One of the most common requests I get regarding anti-spam protection (from customers) is surrounding phishing. What do you guys do to protect my organization from phishing?
I never go into this too deeply with customers but the issue is deeper than they realize. When people are asking about phishing, they usually are worried about two things:
It’s not a simple matter of a good mail filtering solution. Protection against compromised machines requires more than a good spam filter. In the case of RSA, the phishing message was deposited into the user’s spam folder and they went in, fished it out, opened it and got infected. This demonstrates that even if your filter is good enough to catch phishing, your user base can defeat your technology.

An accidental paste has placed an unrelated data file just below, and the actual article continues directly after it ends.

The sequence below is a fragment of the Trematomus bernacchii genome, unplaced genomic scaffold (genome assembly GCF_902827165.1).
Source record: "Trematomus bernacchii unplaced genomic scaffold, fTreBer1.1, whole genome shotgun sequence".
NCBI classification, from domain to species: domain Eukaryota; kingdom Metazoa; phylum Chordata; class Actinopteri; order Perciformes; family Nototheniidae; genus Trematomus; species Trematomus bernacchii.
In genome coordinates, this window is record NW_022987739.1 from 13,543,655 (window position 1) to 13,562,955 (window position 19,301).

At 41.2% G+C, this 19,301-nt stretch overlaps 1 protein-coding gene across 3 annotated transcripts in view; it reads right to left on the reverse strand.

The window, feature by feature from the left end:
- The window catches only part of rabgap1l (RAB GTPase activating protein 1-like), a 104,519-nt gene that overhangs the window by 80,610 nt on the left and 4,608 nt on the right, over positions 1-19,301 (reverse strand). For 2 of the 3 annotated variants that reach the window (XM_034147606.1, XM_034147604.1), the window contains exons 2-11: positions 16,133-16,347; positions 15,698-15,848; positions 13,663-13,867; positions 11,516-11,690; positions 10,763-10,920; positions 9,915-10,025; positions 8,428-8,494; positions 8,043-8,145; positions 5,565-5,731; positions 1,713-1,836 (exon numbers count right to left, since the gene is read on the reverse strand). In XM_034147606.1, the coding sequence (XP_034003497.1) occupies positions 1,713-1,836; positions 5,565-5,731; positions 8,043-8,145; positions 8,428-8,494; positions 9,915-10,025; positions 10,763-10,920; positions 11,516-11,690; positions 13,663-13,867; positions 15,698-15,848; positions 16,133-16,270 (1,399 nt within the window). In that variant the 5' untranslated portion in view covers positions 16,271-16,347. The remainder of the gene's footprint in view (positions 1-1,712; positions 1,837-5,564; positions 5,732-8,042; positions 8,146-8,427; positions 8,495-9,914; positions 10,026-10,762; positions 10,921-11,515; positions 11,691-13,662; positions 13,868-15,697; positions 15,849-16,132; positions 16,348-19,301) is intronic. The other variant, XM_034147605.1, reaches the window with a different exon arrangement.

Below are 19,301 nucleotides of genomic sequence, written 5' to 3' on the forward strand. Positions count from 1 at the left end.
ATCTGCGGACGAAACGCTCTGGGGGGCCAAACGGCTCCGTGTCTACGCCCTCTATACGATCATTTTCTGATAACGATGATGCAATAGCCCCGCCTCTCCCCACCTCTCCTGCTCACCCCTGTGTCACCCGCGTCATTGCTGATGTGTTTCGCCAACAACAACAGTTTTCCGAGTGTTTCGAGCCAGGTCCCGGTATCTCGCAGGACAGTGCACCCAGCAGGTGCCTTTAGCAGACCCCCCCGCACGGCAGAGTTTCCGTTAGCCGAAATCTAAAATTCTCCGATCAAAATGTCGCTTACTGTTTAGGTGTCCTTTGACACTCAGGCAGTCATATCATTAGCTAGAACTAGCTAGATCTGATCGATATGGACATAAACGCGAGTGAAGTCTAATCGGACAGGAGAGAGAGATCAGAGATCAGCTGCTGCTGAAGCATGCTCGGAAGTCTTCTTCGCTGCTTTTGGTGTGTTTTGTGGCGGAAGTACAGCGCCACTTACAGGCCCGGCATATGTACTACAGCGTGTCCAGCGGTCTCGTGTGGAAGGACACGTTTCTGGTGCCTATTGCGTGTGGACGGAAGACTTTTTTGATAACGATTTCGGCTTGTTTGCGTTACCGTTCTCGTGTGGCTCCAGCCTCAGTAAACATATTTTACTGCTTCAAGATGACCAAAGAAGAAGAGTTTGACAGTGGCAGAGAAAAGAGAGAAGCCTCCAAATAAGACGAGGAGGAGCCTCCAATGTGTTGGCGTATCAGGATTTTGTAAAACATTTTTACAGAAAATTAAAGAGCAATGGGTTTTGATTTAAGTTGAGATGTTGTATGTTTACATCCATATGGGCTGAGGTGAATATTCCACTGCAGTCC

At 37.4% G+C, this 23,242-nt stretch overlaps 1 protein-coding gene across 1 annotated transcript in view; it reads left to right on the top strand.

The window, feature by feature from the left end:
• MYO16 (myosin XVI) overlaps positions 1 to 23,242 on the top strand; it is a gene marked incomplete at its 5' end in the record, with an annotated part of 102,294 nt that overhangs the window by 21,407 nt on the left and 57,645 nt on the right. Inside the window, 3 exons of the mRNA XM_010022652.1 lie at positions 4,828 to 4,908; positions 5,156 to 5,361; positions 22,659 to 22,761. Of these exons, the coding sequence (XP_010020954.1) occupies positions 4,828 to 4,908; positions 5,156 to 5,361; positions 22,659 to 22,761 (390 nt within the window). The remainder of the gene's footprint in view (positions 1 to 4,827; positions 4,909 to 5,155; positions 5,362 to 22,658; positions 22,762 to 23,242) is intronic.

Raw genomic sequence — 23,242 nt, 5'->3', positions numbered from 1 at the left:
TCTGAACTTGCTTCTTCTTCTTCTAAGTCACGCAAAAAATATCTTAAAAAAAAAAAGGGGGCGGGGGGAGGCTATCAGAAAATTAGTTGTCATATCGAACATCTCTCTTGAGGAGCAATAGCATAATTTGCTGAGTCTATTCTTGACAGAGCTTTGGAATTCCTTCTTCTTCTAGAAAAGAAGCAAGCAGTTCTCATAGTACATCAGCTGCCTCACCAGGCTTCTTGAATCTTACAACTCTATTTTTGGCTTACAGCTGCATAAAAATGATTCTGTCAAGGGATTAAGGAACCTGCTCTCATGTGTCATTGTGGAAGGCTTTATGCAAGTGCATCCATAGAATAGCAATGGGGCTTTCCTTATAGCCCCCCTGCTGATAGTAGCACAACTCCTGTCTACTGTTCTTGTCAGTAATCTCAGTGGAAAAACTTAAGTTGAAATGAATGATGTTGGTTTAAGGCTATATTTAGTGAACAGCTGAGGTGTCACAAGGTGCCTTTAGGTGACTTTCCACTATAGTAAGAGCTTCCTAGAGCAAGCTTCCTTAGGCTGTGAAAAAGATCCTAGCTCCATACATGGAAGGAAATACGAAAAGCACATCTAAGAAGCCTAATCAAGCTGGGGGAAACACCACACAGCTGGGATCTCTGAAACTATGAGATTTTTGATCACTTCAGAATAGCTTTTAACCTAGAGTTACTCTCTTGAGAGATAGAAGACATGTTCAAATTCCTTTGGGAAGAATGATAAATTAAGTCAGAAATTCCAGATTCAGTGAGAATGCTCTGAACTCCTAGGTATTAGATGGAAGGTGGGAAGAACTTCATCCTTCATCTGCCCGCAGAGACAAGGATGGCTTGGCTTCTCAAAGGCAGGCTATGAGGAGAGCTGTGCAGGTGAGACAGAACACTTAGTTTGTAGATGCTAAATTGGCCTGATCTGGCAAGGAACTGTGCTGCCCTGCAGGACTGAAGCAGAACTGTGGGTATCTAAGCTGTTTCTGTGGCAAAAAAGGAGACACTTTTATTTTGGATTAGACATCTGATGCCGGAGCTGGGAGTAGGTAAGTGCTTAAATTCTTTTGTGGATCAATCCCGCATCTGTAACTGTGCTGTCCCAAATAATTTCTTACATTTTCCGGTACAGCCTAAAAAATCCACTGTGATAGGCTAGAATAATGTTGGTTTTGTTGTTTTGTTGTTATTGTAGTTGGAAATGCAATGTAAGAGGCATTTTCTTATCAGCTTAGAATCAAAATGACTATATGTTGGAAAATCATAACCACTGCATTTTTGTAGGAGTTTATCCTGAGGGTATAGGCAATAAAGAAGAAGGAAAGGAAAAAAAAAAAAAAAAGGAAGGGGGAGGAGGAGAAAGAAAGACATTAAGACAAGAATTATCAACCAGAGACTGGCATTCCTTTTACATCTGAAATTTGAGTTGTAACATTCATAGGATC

A company has to do multiple things to stay protected:
That’s what I want to tell users when they ask me about our filtering strategy. We work hard to keep our filters up-to-date, but you are doing your part too, right? Email is not the only entry point into and out of the organization. Modern security requires multiple lines of defenses, and securing the email story is one of them. Granted, it’s an important one because tons of traffic enters and exits a user’s company… but don’t forget about the rest of the story.
Because that story is an important one, too.
Well, IFF vulnerable companies publish an SPF FAIL policy, which just means "please reject anything else claiming to be from us, because it is not from us", and IFF folks like you in fact reject FAILing mails instead of letting them in to obscure spam folders, then that would force the bad guys to get an inside account on the vulnerable company for their phishing activities, or it would force them to use "paypa1" instead of "paypal" (just an example). So far it is as simple as 1-2-3, but admittedly I should work on my expired SPF-EAI draft again to get ready for e-mail address i18n.